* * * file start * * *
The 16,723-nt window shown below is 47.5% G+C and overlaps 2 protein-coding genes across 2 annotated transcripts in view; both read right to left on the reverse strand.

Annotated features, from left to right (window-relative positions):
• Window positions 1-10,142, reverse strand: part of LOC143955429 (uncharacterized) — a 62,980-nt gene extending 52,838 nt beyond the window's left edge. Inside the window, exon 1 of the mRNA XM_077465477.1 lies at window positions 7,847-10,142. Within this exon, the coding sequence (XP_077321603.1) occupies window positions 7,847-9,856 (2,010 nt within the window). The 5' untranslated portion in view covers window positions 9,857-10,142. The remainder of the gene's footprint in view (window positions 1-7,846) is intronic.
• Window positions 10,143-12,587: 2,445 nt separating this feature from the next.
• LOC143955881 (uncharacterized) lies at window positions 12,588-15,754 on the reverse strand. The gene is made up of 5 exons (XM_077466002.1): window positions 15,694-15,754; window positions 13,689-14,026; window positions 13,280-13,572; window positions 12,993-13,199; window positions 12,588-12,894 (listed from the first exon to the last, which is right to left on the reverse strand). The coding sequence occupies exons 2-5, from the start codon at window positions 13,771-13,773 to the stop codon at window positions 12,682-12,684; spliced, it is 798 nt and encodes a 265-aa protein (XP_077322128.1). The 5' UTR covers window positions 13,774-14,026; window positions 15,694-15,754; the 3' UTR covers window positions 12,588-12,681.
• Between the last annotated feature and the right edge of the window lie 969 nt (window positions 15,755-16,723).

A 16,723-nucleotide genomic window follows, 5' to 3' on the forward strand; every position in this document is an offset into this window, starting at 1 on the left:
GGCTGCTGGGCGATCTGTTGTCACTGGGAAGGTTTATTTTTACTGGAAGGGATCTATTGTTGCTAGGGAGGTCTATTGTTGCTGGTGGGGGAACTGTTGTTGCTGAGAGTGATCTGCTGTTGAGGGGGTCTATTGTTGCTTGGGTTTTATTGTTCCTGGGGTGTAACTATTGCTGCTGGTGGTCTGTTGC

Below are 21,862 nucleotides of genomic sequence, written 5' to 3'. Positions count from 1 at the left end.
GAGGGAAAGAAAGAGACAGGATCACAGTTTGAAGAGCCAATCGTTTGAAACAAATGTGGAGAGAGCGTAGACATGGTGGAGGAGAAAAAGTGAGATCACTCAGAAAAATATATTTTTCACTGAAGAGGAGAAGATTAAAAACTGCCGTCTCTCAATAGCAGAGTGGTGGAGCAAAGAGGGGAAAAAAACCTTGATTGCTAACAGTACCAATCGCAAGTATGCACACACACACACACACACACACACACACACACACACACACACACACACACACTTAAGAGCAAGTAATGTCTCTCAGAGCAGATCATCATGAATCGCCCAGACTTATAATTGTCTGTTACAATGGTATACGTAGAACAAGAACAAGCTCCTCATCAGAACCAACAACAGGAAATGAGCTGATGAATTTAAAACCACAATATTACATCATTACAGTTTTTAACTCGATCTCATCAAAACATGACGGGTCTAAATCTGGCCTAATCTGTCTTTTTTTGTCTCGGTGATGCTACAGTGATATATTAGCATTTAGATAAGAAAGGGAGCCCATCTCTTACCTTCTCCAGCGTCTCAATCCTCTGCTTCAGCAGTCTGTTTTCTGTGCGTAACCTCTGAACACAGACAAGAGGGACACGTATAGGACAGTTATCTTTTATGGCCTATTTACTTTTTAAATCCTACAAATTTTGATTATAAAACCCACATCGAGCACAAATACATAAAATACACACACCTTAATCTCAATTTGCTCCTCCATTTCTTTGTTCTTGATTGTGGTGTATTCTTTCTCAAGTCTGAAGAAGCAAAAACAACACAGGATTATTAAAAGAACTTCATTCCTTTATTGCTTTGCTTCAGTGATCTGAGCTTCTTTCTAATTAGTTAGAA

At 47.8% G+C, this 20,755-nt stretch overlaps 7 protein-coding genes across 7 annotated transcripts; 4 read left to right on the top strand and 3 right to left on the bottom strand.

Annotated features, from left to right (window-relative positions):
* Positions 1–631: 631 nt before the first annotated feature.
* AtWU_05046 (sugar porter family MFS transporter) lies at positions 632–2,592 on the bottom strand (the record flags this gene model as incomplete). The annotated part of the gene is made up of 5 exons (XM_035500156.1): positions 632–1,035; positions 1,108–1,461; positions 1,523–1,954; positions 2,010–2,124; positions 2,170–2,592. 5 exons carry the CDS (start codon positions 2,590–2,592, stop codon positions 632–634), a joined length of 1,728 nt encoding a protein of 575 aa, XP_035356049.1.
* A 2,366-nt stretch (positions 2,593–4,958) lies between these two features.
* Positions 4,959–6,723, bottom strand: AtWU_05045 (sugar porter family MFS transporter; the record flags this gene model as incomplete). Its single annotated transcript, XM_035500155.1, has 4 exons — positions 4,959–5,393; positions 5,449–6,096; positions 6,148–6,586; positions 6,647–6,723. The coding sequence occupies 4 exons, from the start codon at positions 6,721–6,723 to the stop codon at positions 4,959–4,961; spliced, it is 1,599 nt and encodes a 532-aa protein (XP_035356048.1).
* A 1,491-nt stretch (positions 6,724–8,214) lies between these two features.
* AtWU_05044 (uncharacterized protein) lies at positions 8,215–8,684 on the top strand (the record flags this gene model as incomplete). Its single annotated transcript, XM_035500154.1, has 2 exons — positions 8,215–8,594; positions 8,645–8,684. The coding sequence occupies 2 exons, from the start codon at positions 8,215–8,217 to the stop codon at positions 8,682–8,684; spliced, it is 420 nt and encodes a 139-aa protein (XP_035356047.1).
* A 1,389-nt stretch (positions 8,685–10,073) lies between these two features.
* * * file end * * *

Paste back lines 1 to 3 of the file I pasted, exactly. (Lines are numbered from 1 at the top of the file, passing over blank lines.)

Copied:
The 16,723-nt window shown below is 47.5% G+C and overlaps 2 protein-coding genes across 2 annotated transcripts in view; both read right to left on the reverse strand.

Annotated features, from left to right (window-relative positions):
• Window positions 1-10,142, reverse strand: part of LOC143955429 (uncharacterized) — a 62,980-nt gene extending 52,838 nt beyond the window's left edge. Inside the window, exon 1 of the mRNA XM_077465477.1 lies at window positions 7,847-10,142. Within this exon, the coding sequence (XP_077321603.1) occupies window positions 7,847-9,856 (2,010 nt within the window). The 5' untranslated portion in view covers window positions 9,857-10,142. The remainder of the gene's footprint in view (window positions 1-7,846) is intronic.